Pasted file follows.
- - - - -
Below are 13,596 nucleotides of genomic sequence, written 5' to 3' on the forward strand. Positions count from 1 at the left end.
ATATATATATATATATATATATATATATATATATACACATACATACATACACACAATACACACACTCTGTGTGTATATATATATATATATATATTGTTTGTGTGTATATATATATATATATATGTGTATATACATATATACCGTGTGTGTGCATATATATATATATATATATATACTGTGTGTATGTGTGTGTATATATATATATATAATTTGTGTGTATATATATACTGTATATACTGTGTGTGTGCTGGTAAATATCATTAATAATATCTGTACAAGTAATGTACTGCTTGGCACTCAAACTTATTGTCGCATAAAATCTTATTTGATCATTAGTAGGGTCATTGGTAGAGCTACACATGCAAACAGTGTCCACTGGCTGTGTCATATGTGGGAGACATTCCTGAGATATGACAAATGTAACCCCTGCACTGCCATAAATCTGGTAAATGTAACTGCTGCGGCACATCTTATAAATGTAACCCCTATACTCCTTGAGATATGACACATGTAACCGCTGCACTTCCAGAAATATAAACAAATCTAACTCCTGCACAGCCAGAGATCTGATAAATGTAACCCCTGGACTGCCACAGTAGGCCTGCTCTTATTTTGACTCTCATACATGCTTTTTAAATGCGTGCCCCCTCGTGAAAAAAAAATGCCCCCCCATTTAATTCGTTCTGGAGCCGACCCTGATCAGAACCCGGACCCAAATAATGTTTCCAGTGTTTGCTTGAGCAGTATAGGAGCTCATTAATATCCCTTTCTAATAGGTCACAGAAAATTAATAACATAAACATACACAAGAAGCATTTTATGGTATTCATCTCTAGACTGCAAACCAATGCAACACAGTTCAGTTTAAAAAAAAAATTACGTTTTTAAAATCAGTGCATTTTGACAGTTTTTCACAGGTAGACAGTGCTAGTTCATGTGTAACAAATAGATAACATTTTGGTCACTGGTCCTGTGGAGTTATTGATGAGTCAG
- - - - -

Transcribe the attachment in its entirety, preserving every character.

Below are 13,596 nucleotides of genomic sequence, written 5' to 3' on the forward strand. Positions count from 1 at the left end.
ATATATATATATATATATATATATATATATATATACACATACATACATACACACAATACACACACTCTGTGTGTATATATATATATATATATATTGTTTGTGTGTATATATATATATATATATGTGTATATACATATATACCGTGTGTGTGCATATATATATATATATATATATACTGTGTGTATGTGTGTGTATATATATATATATAATTTGTGTGTATATATATACTGTATATACTGTGTGTGTGCTGGTAAATATCATTAATAATATCTGTACAAGTAATGTACTGCTTGGCACTCAAACTTATTGTCGCATAAAATCTTATTTGATCATTAGTAGGGTCATTGGTAGAGCTACACATGCAAACAGTGTCCACTGGCTGTGTCATATGTGGGAGACATTCCTGAGATATGACAAATGTAACCCCTGCACTGCCATAAATCTGGTAAATGTAACTGCTGCGGCACATCTTATAAATGTAACCCCTATACTCCTTGAGATATGACACATGTAACCGCTGCACTTCCAGAAATATAAACAAATCTAACTCCTGCACAGCCAGAGATCTGATAAATGTAACCCCTGGACTGCCACAGTAGGCCTGCTCTTATTTTGACTCTCATACATGCTTTTTAAATGCGTGCCCCCTCGTGAAAAAAAAATGCCCCCCCATTTAATTCGTTCTGGAGCCGACCCTGATCAGAACCCGGACCCAAATAATGTTTCCAGTGTTTGCTTGAGCAGTATAGGAGCTCATTAATATCCCTTTCTAATAGGTCACAGAAAATTAATAACATAAACATACACAAGAAGCATTTTATGGTATTCATCTCTAGACTGCAAACCAATGCAACACAGTTCAGTTTAAAAAAAAAATTACGTTTTTAAAATCAGTGCATTTTGACAGTTTTTCACAGGTAGACAGTGCTAGTTCATGTGTAACAAATAGATAACATTTTGGTCACTGGTCCTGTGGAGTTATTGATGAGTCAG